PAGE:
One-third of Turkish army was tied up in South East, the cost of countering the insurgency amounted to $6 to $8 billion per year. It had shattered the economy of the region and brought charges of police and military brutality and human rights violations in the West to which Turkey is linked through NATO, OECD and associate EU membership. But most of the violence was confined to South and East of Turkey, and sometimes in Istanbul, which because of the migration had a very sizable Kurdish population, next only to the Kurdish city of Diyarbakir.
Majority of Kurds in Turkey would be satisfied with cultural autonomy but their aspirations were dashed time and again. Till 1986 even to claim to be Kurd was a crime and their language could not be used. Since 2002 some progress has been made. Kurdish is quite different from Turkish and belongs to the Iranian language family. The Kurdish nation totaling over 25 million straddles the mountainous regions of Turkey (14 in 70 million), Iran (8 out of 70 million), Iraq (4 out of 20 million) and with more than half million each in Syria and another half million in Russia, the Caucasus and Central Asia. But Kurds have been abused by the neighbors and exploited by big powers throughout history. Somewhat like the Kashmiris now. Despite everything Kurds remain most well integrated in Turkey and have occupied the highest official positions. Salahaddin remains their greatest medieval hero.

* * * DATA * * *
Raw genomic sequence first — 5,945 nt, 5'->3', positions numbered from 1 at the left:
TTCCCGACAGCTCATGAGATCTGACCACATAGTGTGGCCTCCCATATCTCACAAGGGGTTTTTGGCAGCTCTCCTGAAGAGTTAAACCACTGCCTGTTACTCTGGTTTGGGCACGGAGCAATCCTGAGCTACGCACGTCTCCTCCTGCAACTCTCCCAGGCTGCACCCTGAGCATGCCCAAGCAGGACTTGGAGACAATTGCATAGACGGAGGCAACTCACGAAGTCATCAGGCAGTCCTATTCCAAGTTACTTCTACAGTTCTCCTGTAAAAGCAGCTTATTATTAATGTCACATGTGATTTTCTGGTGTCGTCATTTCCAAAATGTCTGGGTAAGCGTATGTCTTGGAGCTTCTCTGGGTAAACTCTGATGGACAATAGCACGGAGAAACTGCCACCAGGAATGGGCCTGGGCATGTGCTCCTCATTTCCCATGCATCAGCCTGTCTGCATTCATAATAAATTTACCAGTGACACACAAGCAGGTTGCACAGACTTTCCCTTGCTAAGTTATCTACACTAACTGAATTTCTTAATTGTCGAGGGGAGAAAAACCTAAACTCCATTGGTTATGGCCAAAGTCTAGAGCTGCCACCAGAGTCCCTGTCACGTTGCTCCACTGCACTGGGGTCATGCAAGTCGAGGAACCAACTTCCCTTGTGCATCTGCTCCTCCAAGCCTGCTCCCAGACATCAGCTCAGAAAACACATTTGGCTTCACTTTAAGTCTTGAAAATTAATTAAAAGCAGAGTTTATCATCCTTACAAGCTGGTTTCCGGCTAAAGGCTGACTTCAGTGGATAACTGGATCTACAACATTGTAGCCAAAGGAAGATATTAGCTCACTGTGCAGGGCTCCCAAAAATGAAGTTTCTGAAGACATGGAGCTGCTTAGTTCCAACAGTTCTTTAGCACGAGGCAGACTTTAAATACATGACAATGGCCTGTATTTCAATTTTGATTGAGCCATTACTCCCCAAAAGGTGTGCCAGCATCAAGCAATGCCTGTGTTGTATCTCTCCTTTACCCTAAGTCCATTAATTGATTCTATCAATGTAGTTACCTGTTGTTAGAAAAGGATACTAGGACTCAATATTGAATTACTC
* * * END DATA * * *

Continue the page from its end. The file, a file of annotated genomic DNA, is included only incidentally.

Kurds are an Iranian Aryan people caught up in ethnic upheavals and intermingling of Aryan, Turkic and Semitic races going on since 2nd millennia BC from the Eurasian steppes to the Mediterranean, the Gulf and the Indian Ocean. But the Kurds have lived in the region since they shifted from the steppes in 2nd millennia and were mentioned as the Kurduchoi who had harassed Xenephon and his Ten Thousand retreating towards the Black Sea from Babylon in 401 BC.
It was difficult to organize serious terror attacks in well policed Ankara. My own assessment was that some extremist Muslim elements had organized the explosion as an expression of anger and a warning. To the best of my knowledge the perpetrators of the bombing were never traced or captured. The government of India did not compensate the officer for the loss of his damaged car. Obviously he had not anticipated any such contingency while insuring his car. This is typical of Indian establishment. Legitimate grievances are not met but crooks get compensation, even pensions as freedom fighters to fraudsters. The concept of rule of law, which evolved in Europe after centuries of warfare and bloodshed, is alien to Brahmanical perspective.